Kelli McCarty Wall | December 22, 2009
I am submitting this letter as a possible topic for your website. To my knowledge, this is the forgotten topic of hunting... and it is sure to bring lots of attention. Are you a hunting season widow? I’m a hunting season widow. I dated a hunter who used all the hunting tactics that any good man uses to get a “good one.” He put up an automatic feeder (Saturday night dinner dates complete with flowers and cards) to entice me to hang around. He rattled deer horns and used his best deer calls… phoning me at work to let me know he was “thinking of me,” and those phone calls in the night when love birds coo for hours about nothing. It was great. I was a complete deer in the headlights. I could not look away. So I did what any girl would do… I married him. I married a man who’d told me he liked to go hunting. I said that was nice. And that was the end of our conversation about hunting. I had a wedding to plan!
Since I did not come from a family of hunters, I didn’t know what I was marrying into. I had no idea that that statement was my only warning about the days, the nights, the weekends and the whole seasons that I would spend without him. In our first week of marriage, we moved from a big city to a small town. He unloaded all our belongings into our first apartment, carried me over the threshold and kissed me. It was all so romantic. I couldn’t wait to open to our beautiful wedding gifts and decorate our new love nest. Our cabinets filled with sparkling new china and the linens were neatly folded and put away. I spread a new doormat to welcome our first guests. It was so exciting. While I was unpacking to start our new lives, my husband was packing as well. Little did I know that official sunrise the following morning was the all-important “Opening Day of Hunting Season.” I was surrounded by boxes and wrinkled newspapers when he announced with the excitement of Christmas morning that he would be leaving for his first big hunt of the season on what would be our sixth day of marital bliss. What entered my mind was the rewarding career, the friends and the life that I’d traded to be abandoned. I’d changed my name, my life and my plans to find myself in second place to a family tradition that was in his blood.
I was in shock. I screamed. I yelled. I cried. I did what any young bride would do… I went a little crazy. I pleaded with my husband, “Help me understand!” He looked down at me as I begged him not to go. Through my tears and devastation, his justification still haunts my very soul. “All the old men at the deer lease say that I shouldn’t worry if you’re upset now, because someday you’ll be glad when I go hunting,” he said. “They said someday you’ll even pack my stuff for me and won’t even miss me.” With that, he shut the door as my tears fell to the floor. I had become a hunting widow, instantly.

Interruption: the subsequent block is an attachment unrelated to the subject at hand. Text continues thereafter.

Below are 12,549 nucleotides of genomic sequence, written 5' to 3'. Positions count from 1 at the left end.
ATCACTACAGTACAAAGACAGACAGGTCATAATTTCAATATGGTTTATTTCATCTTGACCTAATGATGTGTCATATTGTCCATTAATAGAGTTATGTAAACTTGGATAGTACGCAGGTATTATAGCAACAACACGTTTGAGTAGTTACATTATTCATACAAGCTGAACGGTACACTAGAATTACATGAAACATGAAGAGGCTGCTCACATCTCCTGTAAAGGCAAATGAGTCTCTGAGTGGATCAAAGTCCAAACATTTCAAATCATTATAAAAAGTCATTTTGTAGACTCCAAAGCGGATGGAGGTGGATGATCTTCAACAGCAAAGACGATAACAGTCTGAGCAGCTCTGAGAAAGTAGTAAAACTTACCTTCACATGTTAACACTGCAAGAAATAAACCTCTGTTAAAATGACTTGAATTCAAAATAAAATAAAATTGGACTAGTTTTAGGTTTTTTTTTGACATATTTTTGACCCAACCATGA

On our 10th wedding anniversary, I was still in second place. But there were flowers and a sweet card. What I wanted was a nice romantic weekend away from kids and my daily life. Maybe I didn’t yell my request loud enough, because now he and his father are enjoying each other’s company on a nice four-day weekend away from the kids and the daily grind, relaxing by the campfire and telling hunting bedtime stories. Yes, this is year number ten, and in those years I have learned many things about my husband and his mistress that is the great outdoors.
I have seen my husband actually set up an automatic feeder and a trail camera to photograph animals in their natural setting. This is the same man who will rarely hold a camera in his own living room to photograph his wife and children in their natural setting. He can sit quietly in a deer stand waiting, watching and looking… at nothing, with only the hope of catching glimpses of wild things. Yet he will not sit quietly to enjoy (or support my enjoyment of) an on-stage performance or a movie.
Most of all, I’ve learned that he was right, I don’t miss him. I do enjoy the peace and quiet that those wise old hunters spoke of. I relish not cooking big dinners, not getting the kids to bed early and watching TV that does not include gunfire and hunting.
Ironically, my husband has learned that he misses his family more and more. For some reason, it is becoming harder for him to leave to go hunting. For our anniversary next year, he’s suggested that we should spend some time alone. I said sure, “Go hunting and you can be alone. I have a girl’s weekend planned.
"You’ll get a postcard!”
Editor’s Note: With prayers for safe and peaceful hunting seasons to hunters and hunting widows worldwide, writer Kelli McCarty Wall requests your hunting widow stories to email@example.com. Visit this talented writer's website at www.imahuntingwidow.com.